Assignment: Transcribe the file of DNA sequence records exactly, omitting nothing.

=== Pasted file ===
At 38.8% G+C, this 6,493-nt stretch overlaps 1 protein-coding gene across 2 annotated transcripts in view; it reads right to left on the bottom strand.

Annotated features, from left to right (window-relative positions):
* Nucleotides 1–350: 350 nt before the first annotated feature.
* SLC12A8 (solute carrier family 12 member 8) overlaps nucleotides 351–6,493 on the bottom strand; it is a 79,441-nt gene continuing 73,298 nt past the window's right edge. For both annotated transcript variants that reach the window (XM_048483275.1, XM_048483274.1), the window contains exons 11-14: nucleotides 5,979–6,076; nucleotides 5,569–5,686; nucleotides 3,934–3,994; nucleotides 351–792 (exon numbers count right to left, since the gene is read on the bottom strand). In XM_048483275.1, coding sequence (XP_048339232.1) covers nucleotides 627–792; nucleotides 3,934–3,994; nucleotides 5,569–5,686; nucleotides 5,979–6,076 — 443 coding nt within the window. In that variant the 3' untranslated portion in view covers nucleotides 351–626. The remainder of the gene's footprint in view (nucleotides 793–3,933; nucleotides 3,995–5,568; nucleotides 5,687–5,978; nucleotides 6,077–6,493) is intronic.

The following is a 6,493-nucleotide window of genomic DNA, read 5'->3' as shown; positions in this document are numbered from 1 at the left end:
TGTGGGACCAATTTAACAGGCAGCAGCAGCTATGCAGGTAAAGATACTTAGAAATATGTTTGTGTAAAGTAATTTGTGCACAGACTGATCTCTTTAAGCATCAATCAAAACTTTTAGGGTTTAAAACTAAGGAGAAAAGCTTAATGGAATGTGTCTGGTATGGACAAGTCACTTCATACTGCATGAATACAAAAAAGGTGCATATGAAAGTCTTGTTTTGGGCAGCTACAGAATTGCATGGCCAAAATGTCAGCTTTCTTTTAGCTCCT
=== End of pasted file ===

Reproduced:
At 38.8% G+C, this 6,493-nt stretch overlaps 1 protein-coding gene across 2 annotated transcripts in view; it reads right to left on the bottom strand.

Annotated features, from left to right (window-relative positions):
* Nucleotides 1–350: 350 nt before the first annotated feature.
* SLC12A8 (solute carrier family 12 member 8) overlaps nucleotides 351–6,493 on the bottom strand; it is a 79,441-nt gene continuing 73,298 nt past the window's right edge. For both annotated transcript variants that reach the window (XM_048483275.1, XM_048483274.1), the window contains exons 11-14: nucleotides 5,979–6,076; nucleotides 5,569–5,686; nucleotides 3,934–3,994; nucleotides 351–792 (exon numbers count right to left, since the gene is read on the bottom strand). In XM_048483275.1, coding sequence (XP_048339232.1) covers nucleotides 627–792; nucleotides 3,934–3,994; nucleotides 5,569–5,686; nucleotides 5,979–6,076 — 443 coding nt within the window. In that variant the 3' untranslated portion in view covers nucleotides 351–626. The remainder of the gene's footprint in view (nucleotides 793–3,933; nucleotides 3,995–5,568; nucleotides 5,687–5,978; nucleotides 6,077–6,493) is intronic.

The following is a 6,493-nucleotide window of genomic DNA, read 5'->3' as shown; positions in this document are numbered from 1 at the left end:
TGTGGGACCAATTTAACAGGCAGCAGCAGCTATGCAGGTAAAGATACTTAGAAATATGTTTGTGTAAAGTAATTTGTGCACAGACTGATCTCTTTAAGCATCAATCAAAACTTTTAGGGTTTAAAACTAAGGAGAAAAGCTTAATGGAATGTGTCTGGTATGGACAAGTCACTTCATACTGCATGAATACAAAAAAGGTGCATATGAAAGTCTTGTTTTGGGCAGCTACAGAATTGCATGGCCAAAATGTCAGCTTTCTTTTAGCTCCT